With the Windows System Image Function you need to make a disk too. Hat would be the "System Restore Disk". You can make that from within "Windows Control Panel".)

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Both the original post and the replies by il88pp seem to assume the (undisclosed) problems lie within the software or the hard disk drive. If that is true, then the suggested processes/remedies may well fix the problem. However, if the problem lies outside of the software/hdd, such as a motherboard, memory, or power supply issue to name but three, then there is a lot of effort being suggested which will have zilch effect.

That aside, and while it won’t help KCD’s immediate problem, il88pp’s talk of system images on external drives is worthy of “sit up and take notice”. It is simple to do (at least on Win 7), just make sure you create the System Repair Disc once the image is created. I’ve done a couple of image restores and, apart from having to sort out the boot sequences so the machine could boot from the Repair Disc, the process was pretty painless. Sure, a couple of things (and I can’t for the life of me remember what they were) didn’t appear on the reimaged machine as I expected, but that didn’t take much to fix. Also, be aware that a reimage is all or nothing – you cannot select individual folders/files to restore. I (endeavour to) create a system image once a month, and alternate between two external drives.

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Just a thought. Does it act this way after it gets hot?


I have a laptop and on a warm day if the ac is not running I get some problems. If I turn it off for a whileand start it again, it seems to work fine. How does it run first thing in the morning after it has been off for a while?




Right now it seems to be running fine. First thing in the morning.


I have a program called speedfan which I just ran and the temps are HD0 42C

Temp 1 49C

Temp 2 49C

Core 0 55 C

Core 1 54 C

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Laptops are notorious for having cooling problems. Anything you can do to improve the cooling for them is hugely beneficial. Heat is the arch enemy of electronics. Making sure the cooling fan(s) is clean and unobstructed, blowing the dust out frequently, getting a "cooling pad" (a couple muffin fans n a pad the laptop sits on), anything. I found that setting mine on a baking sheet helped, giving the on-board cooling plenty of unobstructed room really helped.

Just a note.



Had a thought...then there was the smell of something burning, and sparks, and then a big fire, and then the lights went out! I guess I better not do that again!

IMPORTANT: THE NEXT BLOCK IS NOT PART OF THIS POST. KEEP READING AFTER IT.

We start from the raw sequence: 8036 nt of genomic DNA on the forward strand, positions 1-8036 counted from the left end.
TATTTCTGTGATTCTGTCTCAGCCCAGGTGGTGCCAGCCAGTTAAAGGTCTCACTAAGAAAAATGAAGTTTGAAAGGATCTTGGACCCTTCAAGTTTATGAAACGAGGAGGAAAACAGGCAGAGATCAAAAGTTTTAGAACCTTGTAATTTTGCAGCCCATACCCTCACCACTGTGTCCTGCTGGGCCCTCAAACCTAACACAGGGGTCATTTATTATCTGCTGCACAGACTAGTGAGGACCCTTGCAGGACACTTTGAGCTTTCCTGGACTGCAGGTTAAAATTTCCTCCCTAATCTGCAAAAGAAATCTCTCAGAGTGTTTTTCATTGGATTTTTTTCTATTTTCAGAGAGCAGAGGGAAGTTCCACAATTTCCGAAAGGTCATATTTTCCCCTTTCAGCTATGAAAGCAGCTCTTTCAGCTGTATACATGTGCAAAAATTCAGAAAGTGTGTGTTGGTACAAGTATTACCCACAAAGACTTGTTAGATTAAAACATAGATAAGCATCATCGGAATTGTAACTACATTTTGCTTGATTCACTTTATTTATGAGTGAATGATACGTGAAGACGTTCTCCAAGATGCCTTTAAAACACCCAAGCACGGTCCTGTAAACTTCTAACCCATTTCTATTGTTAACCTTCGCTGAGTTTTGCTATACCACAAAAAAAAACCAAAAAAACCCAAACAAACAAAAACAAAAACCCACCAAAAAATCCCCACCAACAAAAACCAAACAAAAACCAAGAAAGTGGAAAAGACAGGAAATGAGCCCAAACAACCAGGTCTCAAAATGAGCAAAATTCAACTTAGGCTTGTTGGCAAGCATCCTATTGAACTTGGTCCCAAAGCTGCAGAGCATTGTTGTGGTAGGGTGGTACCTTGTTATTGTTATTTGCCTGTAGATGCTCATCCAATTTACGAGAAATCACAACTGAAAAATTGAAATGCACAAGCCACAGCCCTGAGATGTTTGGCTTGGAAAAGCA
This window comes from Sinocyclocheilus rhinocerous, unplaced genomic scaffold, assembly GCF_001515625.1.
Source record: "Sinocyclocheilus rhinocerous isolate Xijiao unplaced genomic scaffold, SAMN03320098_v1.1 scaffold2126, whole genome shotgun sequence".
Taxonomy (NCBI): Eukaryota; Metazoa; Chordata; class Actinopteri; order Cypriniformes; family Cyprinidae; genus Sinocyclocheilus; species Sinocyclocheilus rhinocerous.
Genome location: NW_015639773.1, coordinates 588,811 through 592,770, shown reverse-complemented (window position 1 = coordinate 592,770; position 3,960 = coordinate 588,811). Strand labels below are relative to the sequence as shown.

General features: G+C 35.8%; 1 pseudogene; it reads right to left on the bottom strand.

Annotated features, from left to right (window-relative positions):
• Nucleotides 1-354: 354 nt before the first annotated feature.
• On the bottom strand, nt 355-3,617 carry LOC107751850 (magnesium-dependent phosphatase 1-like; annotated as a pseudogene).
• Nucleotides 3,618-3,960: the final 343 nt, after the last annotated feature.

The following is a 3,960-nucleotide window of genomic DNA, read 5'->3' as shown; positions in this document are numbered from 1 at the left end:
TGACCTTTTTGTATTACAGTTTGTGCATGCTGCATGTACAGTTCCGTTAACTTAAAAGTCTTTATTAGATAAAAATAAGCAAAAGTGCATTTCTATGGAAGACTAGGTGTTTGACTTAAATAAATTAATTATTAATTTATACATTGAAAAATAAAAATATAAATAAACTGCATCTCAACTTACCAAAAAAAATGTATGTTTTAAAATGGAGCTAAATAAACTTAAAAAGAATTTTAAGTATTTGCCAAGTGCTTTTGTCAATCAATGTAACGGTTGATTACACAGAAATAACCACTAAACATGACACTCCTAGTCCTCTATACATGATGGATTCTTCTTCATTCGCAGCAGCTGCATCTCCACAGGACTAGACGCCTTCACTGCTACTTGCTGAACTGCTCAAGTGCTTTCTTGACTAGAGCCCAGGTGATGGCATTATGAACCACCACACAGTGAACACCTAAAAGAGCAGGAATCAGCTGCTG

Sgt, USMC, 10 years proud service, Inactive reserve now :D

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Hey, guys, thanks for your replies. I cannot tell where the problem lies, all I know is that for a variety of reasons, I have a very unstable machine. I have it running at the moment, although how long that will last is a mystery.


My last attempt to get it going again was interesting. All icons on the desktop disappeared; I waited and waited, but they never returned. I knew if I rebooted the system, I would bring back the original problem (which is a MSInstall issue). Something is corrupt there. So, I went for a safe mode boot, got nothing but a black screed that said "SAFE BOOT" in the upper corners, nothing else.


After a great deal of tinkering (honestly, I cannot say what caused the thing to miraculously boot, but it did). After it finally rebooted, I did a repair to a prior date. I hadn't added anything in over a month, so I went back that far. When it finally came back up, I ran "Repair It" (available from MS), followed the instructions for install program issues, guessed at the program that was giving the problem, sat back and waited.


It seems to be running OK, but for how long? I still cannot say where the problem is, although I suspect a corrupt registry file or two (for me an impossibility to diagnose).


So, your suggestions are all good; the have all been taken to heart, and I will continue (if able) to check to see if any additional suggestions have been added.


Many thanks...



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What OS?


What do you mean by unstable, describe what happens, not what you think is the cause.


What System restore does is undoing all installs since that date. Those programs are no longer installed, even though the files remain.


Icons disappearing is probably the result of windows file explorer crashing.


To fix that you can try 'sfc /scannow'

if that's part of your OS. Google what it does and how to run it.


Virus can cause weird things. Start by running AVG Rescue Disk. To rule that out.